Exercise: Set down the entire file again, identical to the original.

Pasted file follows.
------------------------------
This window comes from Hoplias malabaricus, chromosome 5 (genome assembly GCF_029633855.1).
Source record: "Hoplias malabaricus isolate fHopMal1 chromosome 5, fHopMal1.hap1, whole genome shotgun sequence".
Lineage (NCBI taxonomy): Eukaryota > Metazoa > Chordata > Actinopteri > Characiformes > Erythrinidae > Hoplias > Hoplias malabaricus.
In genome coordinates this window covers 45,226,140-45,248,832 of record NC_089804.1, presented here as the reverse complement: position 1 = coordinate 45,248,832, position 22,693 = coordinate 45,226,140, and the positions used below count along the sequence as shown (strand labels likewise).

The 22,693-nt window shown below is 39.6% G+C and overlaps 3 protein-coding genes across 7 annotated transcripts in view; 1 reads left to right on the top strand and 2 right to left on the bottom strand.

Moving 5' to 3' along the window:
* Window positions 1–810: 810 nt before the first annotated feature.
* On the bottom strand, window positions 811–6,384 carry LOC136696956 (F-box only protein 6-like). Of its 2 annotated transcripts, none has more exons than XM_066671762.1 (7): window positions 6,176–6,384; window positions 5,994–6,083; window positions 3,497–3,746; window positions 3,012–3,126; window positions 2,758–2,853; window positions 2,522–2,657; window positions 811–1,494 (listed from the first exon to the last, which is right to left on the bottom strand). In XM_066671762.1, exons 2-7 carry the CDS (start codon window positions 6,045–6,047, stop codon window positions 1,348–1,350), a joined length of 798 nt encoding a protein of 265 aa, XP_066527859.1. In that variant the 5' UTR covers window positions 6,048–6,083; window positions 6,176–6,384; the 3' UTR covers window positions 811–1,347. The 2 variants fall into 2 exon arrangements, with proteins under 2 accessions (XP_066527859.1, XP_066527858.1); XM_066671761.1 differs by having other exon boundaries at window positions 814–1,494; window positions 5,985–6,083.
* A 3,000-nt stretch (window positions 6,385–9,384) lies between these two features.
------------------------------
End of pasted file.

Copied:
This window comes from Hoplias malabaricus, chromosome 5 (genome assembly GCF_029633855.1).
Source record: "Hoplias malabaricus isolate fHopMal1 chromosome 5, fHopMal1.hap1, whole genome shotgun sequence".
Lineage (NCBI taxonomy): Eukaryota > Metazoa > Chordata > Actinopteri > Characiformes > Erythrinidae > Hoplias > Hoplias malabaricus.
In genome coordinates this window covers 45,226,140-45,248,832 of record NC_089804.1, presented here as the reverse complement: position 1 = coordinate 45,248,832, position 22,693 = coordinate 45,226,140, and the positions used below count along the sequence as shown (strand labels likewise).

The 22,693-nt window shown below is 39.6% G+C and overlaps 3 protein-coding genes across 7 annotated transcripts in view; 1 reads left to right on the top strand and 2 right to left on the bottom strand.

Moving 5' to 3' along the window:
* Window positions 1–810: 810 nt before the first annotated feature.
* On the bottom strand, window positions 811–6,384 carry LOC136696956 (F-box only protein 6-like). Of its 2 annotated transcripts, none has more exons than XM_066671762.1 (7): window positions 6,176–6,384; window positions 5,994–6,083; window positions 3,497–3,746; window positions 3,012–3,126; window positions 2,758–2,853; window positions 2,522–2,657; window positions 811–1,494 (listed from the first exon to the last, which is right to left on the bottom strand). In XM_066671762.1, exons 2-7 carry the CDS (start codon window positions 6,045–6,047, stop codon window positions 1,348–1,350), a joined length of 798 nt encoding a protein of 265 aa, XP_066527859.1. In that variant the 5' UTR covers window positions 6,048–6,083; window positions 6,176–6,384; the 3' UTR covers window positions 811–1,347. The 2 variants fall into 2 exon arrangements, with proteins under 2 accessions (XP_066527859.1, XP_066527858.1); XM_066671761.1 differs by having other exon boundaries at window positions 814–1,494; window positions 5,985–6,083.
* A 3,000-nt stretch (window positions 6,385–9,384) lies between these two features.